The Schubert Practice That Didn't Happen

"Self, if you're going to be tired and super-sensitive and not pay attention, then you might as well be at work, where you don't *have* to think this hard. So just go back to work, Self."

That's what I told myself. So I packed up my music and went back to work.

There are few things I hate more than wasted practice time at the piano. I know myself well enough to know that today was going to be a bad practice. I was tired and fuzzy-brained, but that wasn't the real problem. The real problem was that I was distracted.

For one thing, I didn't want to take a long lunch hour. The knowledge that I was on a short (25-minute) timetable was disastrous for my concentration. Too bad, because I'm usually pretty good at making those short sessions pack a punch.

I also kept thinking someone was listening. Paranoid, I know. I don't usually worry about people listening when during a lunch hour practice session. So maybe I have a sixth sense and someone really was listening today. Either way, if I even think someone might be listening, my ability to focus on practicing goes out the window.

So I did my scales and arps and "practiced" for about five minutes, then I packed up and went back to work.

Maybe tomorrow's practice will be better.

To make this post a little less depressing, I'll show you what I'm focusing on for this week.

This is the Coda of the Schubert Impromptu in E-flat major, Op. 90, No. 2. Much of the piece falls right into the hands, but the Coda didn't look like it would feel quite as natural to play. So I decided to work on it first. Here's the entire Coda:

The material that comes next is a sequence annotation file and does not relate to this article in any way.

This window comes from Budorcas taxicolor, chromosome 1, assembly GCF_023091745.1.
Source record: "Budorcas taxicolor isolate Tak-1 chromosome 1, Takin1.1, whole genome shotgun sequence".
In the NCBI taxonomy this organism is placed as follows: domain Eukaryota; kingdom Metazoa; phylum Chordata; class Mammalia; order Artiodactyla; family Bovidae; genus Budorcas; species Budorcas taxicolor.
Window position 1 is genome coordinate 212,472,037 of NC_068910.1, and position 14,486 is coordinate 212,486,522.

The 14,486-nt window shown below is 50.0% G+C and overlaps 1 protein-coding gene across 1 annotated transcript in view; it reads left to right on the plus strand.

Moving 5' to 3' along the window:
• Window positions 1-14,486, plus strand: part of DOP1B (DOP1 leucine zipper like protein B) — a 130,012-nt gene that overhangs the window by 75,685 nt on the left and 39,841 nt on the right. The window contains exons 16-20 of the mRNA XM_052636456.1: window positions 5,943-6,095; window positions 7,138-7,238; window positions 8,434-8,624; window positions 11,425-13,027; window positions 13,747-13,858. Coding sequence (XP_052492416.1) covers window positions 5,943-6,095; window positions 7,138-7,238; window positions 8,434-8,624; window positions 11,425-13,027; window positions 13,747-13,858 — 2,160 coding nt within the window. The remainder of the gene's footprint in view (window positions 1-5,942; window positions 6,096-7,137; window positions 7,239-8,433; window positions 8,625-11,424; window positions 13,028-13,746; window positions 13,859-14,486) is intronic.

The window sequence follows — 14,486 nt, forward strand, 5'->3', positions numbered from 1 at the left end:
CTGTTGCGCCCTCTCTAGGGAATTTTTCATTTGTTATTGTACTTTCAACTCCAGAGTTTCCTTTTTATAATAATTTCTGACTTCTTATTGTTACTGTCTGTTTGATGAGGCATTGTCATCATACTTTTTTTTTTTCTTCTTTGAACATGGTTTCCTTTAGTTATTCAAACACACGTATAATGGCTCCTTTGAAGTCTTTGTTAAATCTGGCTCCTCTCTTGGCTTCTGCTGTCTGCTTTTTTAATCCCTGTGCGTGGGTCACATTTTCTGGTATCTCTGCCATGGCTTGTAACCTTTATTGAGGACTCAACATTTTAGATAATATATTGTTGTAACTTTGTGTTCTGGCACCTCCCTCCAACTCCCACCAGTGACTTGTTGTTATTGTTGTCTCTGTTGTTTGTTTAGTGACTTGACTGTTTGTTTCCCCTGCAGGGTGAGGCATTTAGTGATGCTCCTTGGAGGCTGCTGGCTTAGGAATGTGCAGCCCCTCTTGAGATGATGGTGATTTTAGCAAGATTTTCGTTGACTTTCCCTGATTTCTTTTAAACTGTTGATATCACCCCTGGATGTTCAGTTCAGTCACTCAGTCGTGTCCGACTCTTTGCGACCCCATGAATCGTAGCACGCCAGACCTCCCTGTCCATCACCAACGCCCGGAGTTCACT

Yesterday I focused on the second half of the coda. It turned out to be much easier to "pick up" than I'd originally thought. The only parts that gave me a bit of trouble were the part where the chords went in opposite directions:



See what I mean? Also, the chords in the RH (right hand) are a bit of a stretch for my tiny fingers. Plus, much of this is played on the high end of the piano, which means I have to imagine what it sounds like, thanks to my high-frequency hearing loss. I know, I could practice an octave lower, but I'd rather not.

I was happy with yesterday's practice. I can play the second half all the way through, at a slow tempo. I actually have it by memory too, for the moment. I have the notes.

My practice for today was supposed to be on the first half of the coda. My goal was to have the first half up to the same standard as I have the second half. Specifically, I knew I would need to work on those parts of the first half that were similar to the second half:



I didn't get very far. But I'll be able to work on this tonight. I'm due for another good practice.

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